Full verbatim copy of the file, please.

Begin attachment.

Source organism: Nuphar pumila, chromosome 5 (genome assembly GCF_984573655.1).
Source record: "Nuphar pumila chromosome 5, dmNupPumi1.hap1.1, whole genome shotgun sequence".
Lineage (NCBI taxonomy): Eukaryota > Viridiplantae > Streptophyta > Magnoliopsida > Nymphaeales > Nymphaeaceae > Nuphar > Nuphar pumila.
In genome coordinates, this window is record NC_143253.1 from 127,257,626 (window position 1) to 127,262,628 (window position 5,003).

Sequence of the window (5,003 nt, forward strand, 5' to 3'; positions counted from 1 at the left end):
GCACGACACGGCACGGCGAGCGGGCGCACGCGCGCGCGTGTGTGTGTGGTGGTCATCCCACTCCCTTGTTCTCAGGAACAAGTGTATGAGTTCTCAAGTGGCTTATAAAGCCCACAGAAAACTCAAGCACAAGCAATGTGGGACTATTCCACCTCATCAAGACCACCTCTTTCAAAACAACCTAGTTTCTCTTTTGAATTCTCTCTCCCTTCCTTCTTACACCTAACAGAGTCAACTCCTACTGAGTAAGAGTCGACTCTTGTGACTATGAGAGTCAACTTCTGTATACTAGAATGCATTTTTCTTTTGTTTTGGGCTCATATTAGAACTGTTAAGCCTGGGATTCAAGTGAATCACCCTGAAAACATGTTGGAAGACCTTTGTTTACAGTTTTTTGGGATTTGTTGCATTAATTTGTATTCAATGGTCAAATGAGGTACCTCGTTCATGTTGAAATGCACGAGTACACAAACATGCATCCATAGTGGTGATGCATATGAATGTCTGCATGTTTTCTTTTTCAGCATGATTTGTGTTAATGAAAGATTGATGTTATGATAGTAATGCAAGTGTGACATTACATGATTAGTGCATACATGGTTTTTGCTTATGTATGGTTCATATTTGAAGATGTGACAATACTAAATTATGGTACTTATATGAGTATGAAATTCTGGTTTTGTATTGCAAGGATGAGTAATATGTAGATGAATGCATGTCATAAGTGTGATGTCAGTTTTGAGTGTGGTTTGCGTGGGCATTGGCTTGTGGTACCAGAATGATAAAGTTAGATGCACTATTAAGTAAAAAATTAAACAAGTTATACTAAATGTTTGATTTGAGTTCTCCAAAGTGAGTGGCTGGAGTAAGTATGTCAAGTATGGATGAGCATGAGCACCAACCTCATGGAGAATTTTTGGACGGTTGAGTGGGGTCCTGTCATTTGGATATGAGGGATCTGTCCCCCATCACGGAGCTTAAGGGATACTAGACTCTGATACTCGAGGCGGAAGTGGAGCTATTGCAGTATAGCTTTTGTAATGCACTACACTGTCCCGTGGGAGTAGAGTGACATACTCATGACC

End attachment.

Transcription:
Source organism: Nuphar pumila, chromosome 5 (genome assembly GCF_984573655.1).
Source record: "Nuphar pumila chromosome 5, dmNupPumi1.hap1.1, whole genome shotgun sequence".
Lineage (NCBI taxonomy): Eukaryota > Viridiplantae > Streptophyta > Magnoliopsida > Nymphaeales > Nymphaeaceae > Nuphar > Nuphar pumila.
In genome coordinates, this window is record NC_143253.1 from 127,257,626 (window position 1) to 127,262,628 (window position 5,003).

Sequence of the window (5,003 nt, forward strand, 5' to 3'; positions counted from 1 at the left end):
GCACGACACGGCACGGCGAGCGGGCGCACGCGCGCGCGTGTGTGTGTGGTGGTCATCCCACTCCCTTGTTCTCAGGAACAAGTGTATGAGTTCTCAAGTGGCTTATAAAGCCCACAGAAAACTCAAGCACAAGCAATGTGGGACTATTCCACCTCATCAAGACCACCTCTTTCAAAACAACCTAGTTTCTCTTTTGAATTCTCTCTCCCTTCCTTCTTACACCTAACAGAGTCAACTCCTACTGAGTAAGAGTCGACTCTTGTGACTATGAGAGTCAACTTCTGTATACTAGAATGCATTTTTCTTTTGTTTTGGGCTCATATTAGAACTGTTAAGCCTGGGATTCAAGTGAATCACCCTGAAAACATGTTGGAAGACCTTTGTTTACAGTTTTTTGGGATTTGTTGCATTAATTTGTATTCAATGGTCAAATGAGGTACCTCGTTCATGTTGAAATGCACGAGTACACAAACATGCATCCATAGTGGTGATGCATATGAATGTCTGCATGTTTTCTTTTTCAGCATGATTTGTGTTAATGAAAGATTGATGTTATGATAGTAATGCAAGTGTGACATTACATGATTAGTGCATACATGGTTTTTGCTTATGTATGGTTCATATTTGAAGATGTGACAATACTAAATTATGGTACTTATATGAGTATGAAATTCTGGTTTTGTATTGCAAGGATGAGTAATATGTAGATGAATGCATGTCATAAGTGTGATGTCAGTTTTGAGTGTGGTTTGCGTGGGCATTGGCTTGTGGTACCAGAATGATAAAGTTAGATGCACTATTAAGTAAAAAATTAAACAAGTTATACTAAATGTTTGATTTGAGTTCTCCAAAGTGAGTGGCTGGAGTAAGTATGTCAAGTATGGATGAGCATGAGCACCAACCTCATGGAGAATTTTTGGACGGTTGAGTGGGGTCCTGTCATTTGGATATGAGGGATCTGTCCCCCATCACGGAGCTTAAGGGATACTAGACTCTGATACTCGAGGCGGAAGTGGAGCTATTGCAGTATAGCTTTTGTAATGCACTACACTGTCCCGTGGGAGTAGAGTGACATACTCATGACC